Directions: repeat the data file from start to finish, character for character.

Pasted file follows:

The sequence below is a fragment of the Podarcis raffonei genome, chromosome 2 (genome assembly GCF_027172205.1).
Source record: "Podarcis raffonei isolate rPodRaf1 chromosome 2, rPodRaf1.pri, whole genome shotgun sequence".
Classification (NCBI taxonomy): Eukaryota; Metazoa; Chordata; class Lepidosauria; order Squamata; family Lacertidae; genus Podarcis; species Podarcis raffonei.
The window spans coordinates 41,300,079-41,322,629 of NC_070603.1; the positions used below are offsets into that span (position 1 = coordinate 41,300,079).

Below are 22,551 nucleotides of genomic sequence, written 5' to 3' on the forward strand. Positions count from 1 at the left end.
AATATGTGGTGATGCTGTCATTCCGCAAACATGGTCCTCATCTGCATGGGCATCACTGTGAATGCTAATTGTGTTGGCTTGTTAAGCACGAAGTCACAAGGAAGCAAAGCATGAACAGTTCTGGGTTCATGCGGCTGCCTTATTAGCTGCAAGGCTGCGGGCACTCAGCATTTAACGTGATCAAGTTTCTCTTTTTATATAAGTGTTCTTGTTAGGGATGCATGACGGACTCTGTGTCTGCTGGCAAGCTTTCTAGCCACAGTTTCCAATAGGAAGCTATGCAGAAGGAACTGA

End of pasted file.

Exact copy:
The sequence below is a fragment of the Podarcis raffonei genome, chromosome 2 (genome assembly GCF_027172205.1).
Source record: "Podarcis raffonei isolate rPodRaf1 chromosome 2, rPodRaf1.pri, whole genome shotgun sequence".
Classification (NCBI taxonomy): Eukaryota; Metazoa; Chordata; class Lepidosauria; order Squamata; family Lacertidae; genus Podarcis; species Podarcis raffonei.
The window spans coordinates 41,300,079-41,322,629 of NC_070603.1; the positions used below are offsets into that span (position 1 = coordinate 41,300,079).

Below are 22,551 nucleotides of genomic sequence, written 5' to 3' on the forward strand. Positions count from 1 at the left end.
AATATGTGGTGATGCTGTCATTCCGCAAACATGGTCCTCATCTGCATGGGCATCACTGTGAATGCTAATTGTGTTGGCTTGTTAAGCACGAAGTCACAAGGAAGCAAAGCATGAACAGTTCTGGGTTCATGCGGCTGCCTTATTAGCTGCAAGGCTGCGGGCACTCAGCATTTAACGTGATCAAGTTTCTCTTTTTATATAAGTGTTCTTGTTAGGGATGCATGACGGACTCTGTGTCTGCTGGCAAGCTTTCTAGCCACAGTTTCCAATAGGAAGCTATGCAGAAGGAACTGA